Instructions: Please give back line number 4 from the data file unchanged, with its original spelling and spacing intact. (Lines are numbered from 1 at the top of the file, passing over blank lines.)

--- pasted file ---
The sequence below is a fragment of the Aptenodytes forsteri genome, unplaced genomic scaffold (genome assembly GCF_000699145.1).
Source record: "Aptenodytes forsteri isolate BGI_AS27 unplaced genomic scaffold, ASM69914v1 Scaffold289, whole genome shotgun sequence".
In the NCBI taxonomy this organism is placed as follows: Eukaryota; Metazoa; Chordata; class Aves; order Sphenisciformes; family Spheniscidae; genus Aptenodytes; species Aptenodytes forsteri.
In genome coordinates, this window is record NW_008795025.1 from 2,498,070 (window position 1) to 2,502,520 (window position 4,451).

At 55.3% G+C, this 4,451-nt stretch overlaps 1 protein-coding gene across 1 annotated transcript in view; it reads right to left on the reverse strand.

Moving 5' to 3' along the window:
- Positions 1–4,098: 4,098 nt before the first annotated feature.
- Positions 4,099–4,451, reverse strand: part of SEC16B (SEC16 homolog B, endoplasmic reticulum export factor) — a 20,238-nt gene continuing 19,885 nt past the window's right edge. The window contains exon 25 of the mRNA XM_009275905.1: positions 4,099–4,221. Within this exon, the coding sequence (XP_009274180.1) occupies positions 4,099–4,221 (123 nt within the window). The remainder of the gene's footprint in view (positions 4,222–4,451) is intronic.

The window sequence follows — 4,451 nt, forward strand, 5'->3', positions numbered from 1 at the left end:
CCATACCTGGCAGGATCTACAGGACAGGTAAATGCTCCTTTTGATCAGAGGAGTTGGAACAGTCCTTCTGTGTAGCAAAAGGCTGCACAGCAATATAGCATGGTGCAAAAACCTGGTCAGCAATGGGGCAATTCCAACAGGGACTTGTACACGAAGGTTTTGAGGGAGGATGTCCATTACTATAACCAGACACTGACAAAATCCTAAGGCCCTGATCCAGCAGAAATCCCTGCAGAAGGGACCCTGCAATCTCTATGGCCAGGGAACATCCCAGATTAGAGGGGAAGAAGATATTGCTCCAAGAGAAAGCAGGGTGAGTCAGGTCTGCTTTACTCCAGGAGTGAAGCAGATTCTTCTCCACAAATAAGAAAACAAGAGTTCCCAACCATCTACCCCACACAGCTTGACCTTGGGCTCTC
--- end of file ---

In genome coordinates, this window is record NW_008795025.1 from 2,498,070 (window position 1) to 2,502,520 (window position 4,451).